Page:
Every day, they glide into the Port of Cleveland: giant freighters that bow-to-stern stand as tall as the Terminal Tower.
There’s no schedule for most of these ships, called lakers because they’re too big to leave the Great Lakes. The salties, so named for ocean saltwater, are thinner and arrive about 10 times a month.
All are eye-catching, mesmerizing, romantic vestiges of industrial glory days. And we can’t get over their size, whether they’re powering through Lake Erie or pivoting around the hair-pin curves of the Cuyahoga River.
“The fascination,” said port CEO Will Friedman. “They’re like the biggest moving objects on the planet.”
Chimed Port Vice President Jade Davis: “It’s very much this frontier, this neat and cool thing to explore.”
The port is focused on business. A port-sponsored study found that Cleveland’s maritime industry produces more than $3.5 billion of annual economic value and support more than 20,000 jobs in Northeast Ohio.
But the ships are cool in their own right. Web sites are devoted to the hobby of watching ships, with Boatnerd.com tracking their progress through the Great Lakes, with little icons that move in real time. And Clevelanders love to get a glimpse of them in person, both lakers and salties. (And even cruise ships that make Cleveland a port of call about 10 times a year.)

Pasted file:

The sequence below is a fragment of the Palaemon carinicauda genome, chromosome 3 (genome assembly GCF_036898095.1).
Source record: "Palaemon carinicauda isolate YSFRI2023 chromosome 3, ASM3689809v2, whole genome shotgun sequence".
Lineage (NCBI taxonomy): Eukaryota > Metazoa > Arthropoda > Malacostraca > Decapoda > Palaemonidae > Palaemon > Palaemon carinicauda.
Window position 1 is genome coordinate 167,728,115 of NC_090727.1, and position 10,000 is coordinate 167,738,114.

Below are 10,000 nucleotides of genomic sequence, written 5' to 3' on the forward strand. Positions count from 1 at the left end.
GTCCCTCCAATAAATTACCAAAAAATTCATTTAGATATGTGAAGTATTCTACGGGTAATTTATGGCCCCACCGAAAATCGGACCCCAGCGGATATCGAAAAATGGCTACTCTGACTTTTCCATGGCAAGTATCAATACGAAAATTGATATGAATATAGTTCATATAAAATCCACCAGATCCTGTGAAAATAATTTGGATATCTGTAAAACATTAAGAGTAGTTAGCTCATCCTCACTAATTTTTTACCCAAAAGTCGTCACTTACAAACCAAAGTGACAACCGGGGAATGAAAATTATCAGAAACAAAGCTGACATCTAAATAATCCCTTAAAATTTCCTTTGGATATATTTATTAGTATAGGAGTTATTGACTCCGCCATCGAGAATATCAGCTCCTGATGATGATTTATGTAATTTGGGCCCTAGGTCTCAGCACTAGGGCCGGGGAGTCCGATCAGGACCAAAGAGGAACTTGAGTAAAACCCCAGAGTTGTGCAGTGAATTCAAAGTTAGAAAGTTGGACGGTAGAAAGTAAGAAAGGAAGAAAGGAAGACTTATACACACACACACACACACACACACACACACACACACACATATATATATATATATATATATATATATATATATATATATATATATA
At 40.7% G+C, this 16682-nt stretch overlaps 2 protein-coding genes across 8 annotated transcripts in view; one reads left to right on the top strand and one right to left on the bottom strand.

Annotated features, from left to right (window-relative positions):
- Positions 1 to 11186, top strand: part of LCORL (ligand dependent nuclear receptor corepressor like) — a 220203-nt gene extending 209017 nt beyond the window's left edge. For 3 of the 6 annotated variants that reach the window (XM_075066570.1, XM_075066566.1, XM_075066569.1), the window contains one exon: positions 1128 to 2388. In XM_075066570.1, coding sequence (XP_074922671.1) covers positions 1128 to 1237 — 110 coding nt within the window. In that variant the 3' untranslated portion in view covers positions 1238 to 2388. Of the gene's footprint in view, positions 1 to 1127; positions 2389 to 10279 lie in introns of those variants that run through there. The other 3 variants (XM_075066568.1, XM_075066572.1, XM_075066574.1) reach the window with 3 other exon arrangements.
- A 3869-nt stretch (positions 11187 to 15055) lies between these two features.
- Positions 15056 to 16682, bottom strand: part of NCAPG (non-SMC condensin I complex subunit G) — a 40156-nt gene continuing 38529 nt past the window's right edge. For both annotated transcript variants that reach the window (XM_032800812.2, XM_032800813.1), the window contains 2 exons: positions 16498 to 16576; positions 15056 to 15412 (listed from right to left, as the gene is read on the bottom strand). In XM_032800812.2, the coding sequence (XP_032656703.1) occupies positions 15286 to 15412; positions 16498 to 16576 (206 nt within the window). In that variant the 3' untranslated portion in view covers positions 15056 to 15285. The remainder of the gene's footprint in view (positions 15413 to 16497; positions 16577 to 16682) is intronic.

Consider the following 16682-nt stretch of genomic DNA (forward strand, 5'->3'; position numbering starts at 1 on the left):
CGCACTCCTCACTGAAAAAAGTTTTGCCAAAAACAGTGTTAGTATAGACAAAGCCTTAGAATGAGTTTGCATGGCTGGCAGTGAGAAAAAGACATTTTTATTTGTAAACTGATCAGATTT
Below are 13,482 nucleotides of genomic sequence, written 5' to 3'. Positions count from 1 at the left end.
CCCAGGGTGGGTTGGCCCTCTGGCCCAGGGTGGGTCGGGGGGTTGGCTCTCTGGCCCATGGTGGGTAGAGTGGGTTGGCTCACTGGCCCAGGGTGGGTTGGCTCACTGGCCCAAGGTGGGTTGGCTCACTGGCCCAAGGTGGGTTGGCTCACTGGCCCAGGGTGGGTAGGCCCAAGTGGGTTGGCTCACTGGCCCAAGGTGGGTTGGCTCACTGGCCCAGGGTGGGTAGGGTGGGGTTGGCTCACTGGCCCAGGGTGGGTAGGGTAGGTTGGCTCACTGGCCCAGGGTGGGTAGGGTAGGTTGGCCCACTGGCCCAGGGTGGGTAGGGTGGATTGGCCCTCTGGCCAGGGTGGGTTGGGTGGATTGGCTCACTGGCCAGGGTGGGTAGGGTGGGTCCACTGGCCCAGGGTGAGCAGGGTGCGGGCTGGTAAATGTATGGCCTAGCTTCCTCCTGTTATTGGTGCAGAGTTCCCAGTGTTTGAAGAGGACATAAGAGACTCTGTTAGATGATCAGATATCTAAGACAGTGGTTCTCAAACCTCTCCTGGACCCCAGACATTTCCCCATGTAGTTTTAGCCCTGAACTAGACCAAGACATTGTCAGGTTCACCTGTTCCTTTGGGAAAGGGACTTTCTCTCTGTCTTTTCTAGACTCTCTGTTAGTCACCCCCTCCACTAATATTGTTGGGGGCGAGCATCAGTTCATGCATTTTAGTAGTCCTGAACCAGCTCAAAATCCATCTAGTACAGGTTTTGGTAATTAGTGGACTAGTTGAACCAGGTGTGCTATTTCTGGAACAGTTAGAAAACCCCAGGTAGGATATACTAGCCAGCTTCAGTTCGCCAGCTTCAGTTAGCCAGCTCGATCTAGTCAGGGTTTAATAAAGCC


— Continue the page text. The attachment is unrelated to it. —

Lakers – which make up about 95 percent of freighter traffic on the Great Lakes — move about 4 million tons of iron ore in the nine months the lakes are clear of ice.
Much of it is unloaded onto the port’s bulkhead terminal west of Whiskey Island, then transferred to slightly smaller, river-class ships that can navigate the river up to the ArcellorMittal steel mill, including the Buffalo and the Dorothy Ann-Pathfinder. (None of the boats are owned by the steel companies or the port.)
Ships make about 450 round trips on the Cuyahoga each year, Friedman said.
The ships also haul stone, cement, asphalt, and salt, among other commodities.
“It’s like a floating conveyor belt,” Friedman said. “They’re going up and down all the time.”
Many of the ships are loaded with iron ore from Duluth, Minnesota. The route? They travel from Lake Superior,
through the Soo Locks at Sault Ste. Marie,
through Lake Huron,
under the Bluewater Bridge at the St. Clair River
through Lake St. Clair
into the Detroit River and
finally into Lake Erie.
The journey takes about 57 hours. (The lakers can travel a top speed of 17 mph.)
So it makes sense that we can spot the lakers so often on the horizon.
The port’s Cleveland-Europe Express is the only direct, scheduled vessel service moving cargo between the Great Lakes and Europe, through Antwerp, Belgium.
Salties must be small enough to fit through the St. Lawrence Seaway, so they top out at about 700 feet long, versus 1,000 for the lakers, Friedman said. But they bring all sorts of cool stuff, including parts of wind turbines or natural gas facilities, which way hundreds of tons.
There’s even a Dutch company that ships sailboats and motoryachts, which get dropped into the Cleveland harbor and driven away.
Take a look what’s coming to the port in the next month:
Sept. 30: Fuldaborg, steel, Sweden
Oct. 2: COE Leni, containers/yacht, Belgium
Oct. 5: Erik, coils/skids, Belgium
Oct. 5: Iryda, steel, Netherlands
Oct. 10: Federal Kivalina, steel, Belgium
Oct. 11: Floragracht, containers, Antwerp
Oct. 13: Flevoborg, steel, Sweden
Oct. 22: Federal Oshima, coils/skids, Netherlands
Oct. 22: Vikingbank, coils/plates, Sweden
Oct. 22: Federal Barents, steel
Oct. 31: Federal Churchill, steel, Belgium